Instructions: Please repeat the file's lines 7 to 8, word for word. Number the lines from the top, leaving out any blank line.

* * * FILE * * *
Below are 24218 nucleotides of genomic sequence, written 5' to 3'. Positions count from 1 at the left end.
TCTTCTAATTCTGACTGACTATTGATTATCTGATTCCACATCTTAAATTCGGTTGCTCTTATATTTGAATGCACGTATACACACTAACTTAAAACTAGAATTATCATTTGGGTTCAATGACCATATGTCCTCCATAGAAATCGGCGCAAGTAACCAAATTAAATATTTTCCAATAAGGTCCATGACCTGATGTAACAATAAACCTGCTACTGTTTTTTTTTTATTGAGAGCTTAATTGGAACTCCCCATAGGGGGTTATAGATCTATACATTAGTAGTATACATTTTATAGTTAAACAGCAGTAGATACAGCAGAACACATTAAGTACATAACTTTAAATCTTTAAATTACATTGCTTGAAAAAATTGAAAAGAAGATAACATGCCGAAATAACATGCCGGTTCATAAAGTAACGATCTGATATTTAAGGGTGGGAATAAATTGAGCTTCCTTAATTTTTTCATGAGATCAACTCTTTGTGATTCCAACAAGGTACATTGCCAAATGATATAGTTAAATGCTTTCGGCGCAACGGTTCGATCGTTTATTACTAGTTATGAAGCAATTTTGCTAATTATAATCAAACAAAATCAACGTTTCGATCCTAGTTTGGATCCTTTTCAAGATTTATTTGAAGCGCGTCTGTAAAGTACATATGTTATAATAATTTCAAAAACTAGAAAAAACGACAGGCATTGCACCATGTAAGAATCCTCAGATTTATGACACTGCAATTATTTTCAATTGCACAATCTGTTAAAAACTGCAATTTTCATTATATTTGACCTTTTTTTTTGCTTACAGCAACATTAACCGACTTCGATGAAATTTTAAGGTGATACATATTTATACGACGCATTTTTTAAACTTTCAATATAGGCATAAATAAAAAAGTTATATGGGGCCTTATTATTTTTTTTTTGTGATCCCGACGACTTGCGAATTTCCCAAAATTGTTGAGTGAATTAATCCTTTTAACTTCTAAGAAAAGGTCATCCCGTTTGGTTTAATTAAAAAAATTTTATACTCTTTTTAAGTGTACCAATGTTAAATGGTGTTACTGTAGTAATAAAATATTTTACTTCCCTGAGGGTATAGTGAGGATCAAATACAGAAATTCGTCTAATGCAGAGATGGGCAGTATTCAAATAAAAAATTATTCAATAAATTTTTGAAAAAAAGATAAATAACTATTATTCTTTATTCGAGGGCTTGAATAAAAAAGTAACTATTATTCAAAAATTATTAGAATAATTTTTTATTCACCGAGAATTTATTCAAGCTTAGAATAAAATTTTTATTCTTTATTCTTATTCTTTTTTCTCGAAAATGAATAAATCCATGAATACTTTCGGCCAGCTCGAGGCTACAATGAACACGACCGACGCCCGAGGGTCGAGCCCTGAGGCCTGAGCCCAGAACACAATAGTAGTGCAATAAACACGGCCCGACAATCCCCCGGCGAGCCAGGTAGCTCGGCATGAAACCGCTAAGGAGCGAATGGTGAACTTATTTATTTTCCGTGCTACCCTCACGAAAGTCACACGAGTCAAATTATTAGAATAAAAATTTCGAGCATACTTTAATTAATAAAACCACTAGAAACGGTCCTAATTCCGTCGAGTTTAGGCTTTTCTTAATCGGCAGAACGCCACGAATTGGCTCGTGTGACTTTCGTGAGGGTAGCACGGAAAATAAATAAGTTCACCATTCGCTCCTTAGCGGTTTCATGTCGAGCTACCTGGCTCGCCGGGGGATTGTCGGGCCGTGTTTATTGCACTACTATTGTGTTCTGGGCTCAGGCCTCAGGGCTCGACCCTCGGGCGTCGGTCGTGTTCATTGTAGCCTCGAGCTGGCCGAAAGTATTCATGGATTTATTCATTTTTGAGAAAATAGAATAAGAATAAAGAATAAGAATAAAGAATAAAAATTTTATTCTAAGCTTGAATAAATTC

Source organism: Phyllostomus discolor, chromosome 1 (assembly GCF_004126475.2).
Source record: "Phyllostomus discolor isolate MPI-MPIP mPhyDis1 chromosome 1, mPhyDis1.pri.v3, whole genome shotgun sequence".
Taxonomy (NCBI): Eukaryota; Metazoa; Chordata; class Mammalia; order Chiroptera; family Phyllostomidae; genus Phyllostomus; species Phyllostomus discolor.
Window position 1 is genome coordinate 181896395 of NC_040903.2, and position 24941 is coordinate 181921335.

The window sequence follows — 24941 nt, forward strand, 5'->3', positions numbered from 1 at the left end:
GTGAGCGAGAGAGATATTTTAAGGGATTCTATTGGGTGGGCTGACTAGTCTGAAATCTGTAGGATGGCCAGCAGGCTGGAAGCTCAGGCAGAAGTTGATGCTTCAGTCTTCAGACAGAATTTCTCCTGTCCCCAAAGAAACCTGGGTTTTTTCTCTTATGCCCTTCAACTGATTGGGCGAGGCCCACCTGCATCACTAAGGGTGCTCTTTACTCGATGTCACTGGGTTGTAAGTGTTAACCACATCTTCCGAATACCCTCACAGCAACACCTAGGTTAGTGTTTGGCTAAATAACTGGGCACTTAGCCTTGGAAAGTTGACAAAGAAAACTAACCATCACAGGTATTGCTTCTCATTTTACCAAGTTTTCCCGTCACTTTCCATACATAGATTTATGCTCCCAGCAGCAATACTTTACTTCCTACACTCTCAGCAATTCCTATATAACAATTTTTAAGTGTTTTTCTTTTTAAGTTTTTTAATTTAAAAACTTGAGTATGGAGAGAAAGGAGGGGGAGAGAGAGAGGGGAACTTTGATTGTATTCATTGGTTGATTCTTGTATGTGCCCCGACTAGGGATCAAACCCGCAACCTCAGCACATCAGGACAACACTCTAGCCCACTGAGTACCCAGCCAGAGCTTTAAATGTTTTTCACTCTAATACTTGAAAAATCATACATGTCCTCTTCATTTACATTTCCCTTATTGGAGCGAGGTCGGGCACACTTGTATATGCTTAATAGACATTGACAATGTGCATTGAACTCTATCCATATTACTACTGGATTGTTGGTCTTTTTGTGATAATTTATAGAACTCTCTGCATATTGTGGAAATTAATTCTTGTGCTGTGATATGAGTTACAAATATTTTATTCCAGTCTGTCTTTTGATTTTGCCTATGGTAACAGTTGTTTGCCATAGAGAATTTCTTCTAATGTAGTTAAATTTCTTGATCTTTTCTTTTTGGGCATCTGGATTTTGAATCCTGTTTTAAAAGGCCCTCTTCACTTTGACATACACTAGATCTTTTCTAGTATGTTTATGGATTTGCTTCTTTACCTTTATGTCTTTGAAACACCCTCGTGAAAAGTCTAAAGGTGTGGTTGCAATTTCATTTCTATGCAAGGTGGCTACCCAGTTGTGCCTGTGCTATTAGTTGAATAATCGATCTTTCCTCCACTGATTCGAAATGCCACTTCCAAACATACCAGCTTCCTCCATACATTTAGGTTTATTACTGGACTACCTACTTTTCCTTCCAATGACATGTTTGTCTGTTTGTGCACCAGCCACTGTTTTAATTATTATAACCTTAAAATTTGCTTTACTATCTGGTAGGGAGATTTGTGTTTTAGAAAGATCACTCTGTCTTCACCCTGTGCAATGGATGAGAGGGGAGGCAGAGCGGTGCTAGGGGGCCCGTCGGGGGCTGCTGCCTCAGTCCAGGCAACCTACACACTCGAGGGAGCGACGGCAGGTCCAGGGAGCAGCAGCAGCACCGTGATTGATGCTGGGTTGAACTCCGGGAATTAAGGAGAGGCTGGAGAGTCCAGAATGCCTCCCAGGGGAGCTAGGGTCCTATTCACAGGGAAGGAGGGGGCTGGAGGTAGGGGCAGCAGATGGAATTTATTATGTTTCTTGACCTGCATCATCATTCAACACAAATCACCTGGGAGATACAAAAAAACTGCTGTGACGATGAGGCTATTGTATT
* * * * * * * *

The window sequence follows — 24941 nt, forward strand, 5'->3', positions numbered from 1 at the left end:
GTGAGCGAGAGAGATATTTTAAGGGATTCTATTGGGTGGGCTGACTAGTCTGAAATCTGTAGGATGGCCAGCAGGCTGGAAGCTCAGGCAGAAGTTGATGCTTCAGTCTTCAGACAGAATTTCTCCTGTCCCCAAAGAAACCTGGGTTTTTTCTCTTATGCCCTTCAACTGATTGGGCGAGGCCCACCTGCATCACTAAGGGTGCTCTTTACTCGATGTCACTGGGTTGTAAGTGTTAACCACATCTTCCGAATACCCTCACAGCAACACCTAGGTTAGTGTTTGGCTAAATAACTGGGCACTTAGCCTTGGAAAGTTGACAAAGAAAACTAACCATCACAGGTATTGCTTCTCATTTTACCAAGTTTTCCCGTCACTTTCCATACATAGATTTATGCTCCCAGCAGCAATACTTTACTTCCTACACTCTCAGCAATTCCTATATAACAATTTTTAAGTGTTTTTCTTTTTAAGTTTTTTAATTTAAAAACTTGAGTATGGAGAGAAAGGAGGGGGAGAGAGAGAGGGGAACTTTGATTGTATTCATTGGTTGATTCTTGTATGTGCCCCGACTAGGGATCAAACCCGCAACCTCAGCACATCAGGACAACACTCTAGCCCACTGAGTACCCAGCCAGAGCTTTAAATGTTTTTCACTCTAATACTTGAAAAATCATACATGTCCTCTTCATTTACATTTCCCTTATTGGAGCGAGGTCGGGCACACTTGTATATGCTTAATAGACATTGACAATGTGCATTGAACTCTATCCATATTACTACTGGATTGTTGGTCTTTTTGTGATAATTTATAGAACTCTCTGCATATTGTGGAAATTAATTCTTGTGCTGTGATATGAGTTACAAATATTTTATTCCAGTCTGTCTTTTGATTTTGCCTATGGTAACAGTTGTTTGCCATAGAGAATTTCTTCTAATGTAGTTAAATTTCTTGATCTTTTCTTTTTGGGCATCTGGATTTTGAATCCTGTTTTAAAAGGCCCTCTTCACTTTGACATACACTAGATCTTTTCTAGTATGTTTATGGATTTGCTTCTTTACCTTTATGTCTTTGAAACACCCTCGTGAAAAGTCTAAAGGTGTGGTTGCAATTTCATTTCTATGCAAGGTGGCTACCCAGTTGTGCCTGTGCTATTAGTTGAATAATCGATCTTTCCTCCACTGATTCGAAATGCCACTTCCAAACATACCAGCTTCCTCCATACATTTAGGTTTATTACTGGACTACCTACTTTTCCTTCCAATGACATGTTTGTCTGTTTGTGCACCAGCCACTGTTTTAATTATTATAACCTTAAAATTTGCTTTACTATCTGGTAGGGAGATTTGTGTTTTAGAAAGATCACTCTGTCTTCACCCTGTGCAATGGATGAGAGGGGAGGCAGAGCGGTGCTAGGGGGCCCGTCGGGGGCTGCTGCCTCAGTCCAGGCAACCTACACACTCGAGGGAGCGACGGCAGGTCCAGGGAGCAGCAGCAGCACCGTGATTGATGCTGGGTTGAACTCCGGGAATTAAGGAGAGGCTGGAGAGTCCAGAATGCCTCCCAGGGGAGCTAGGGTCCTATTCACAGGGAAGGAGGGGGCTGGAGGTAGGGGCAGCAGATGGAATTTATTATGTTTCTTGACCTGCATCATCATTCAACACAAATCACCTGGGAGATACAAAAAAACTGCTGTGACGATGAGGCTATTGTATT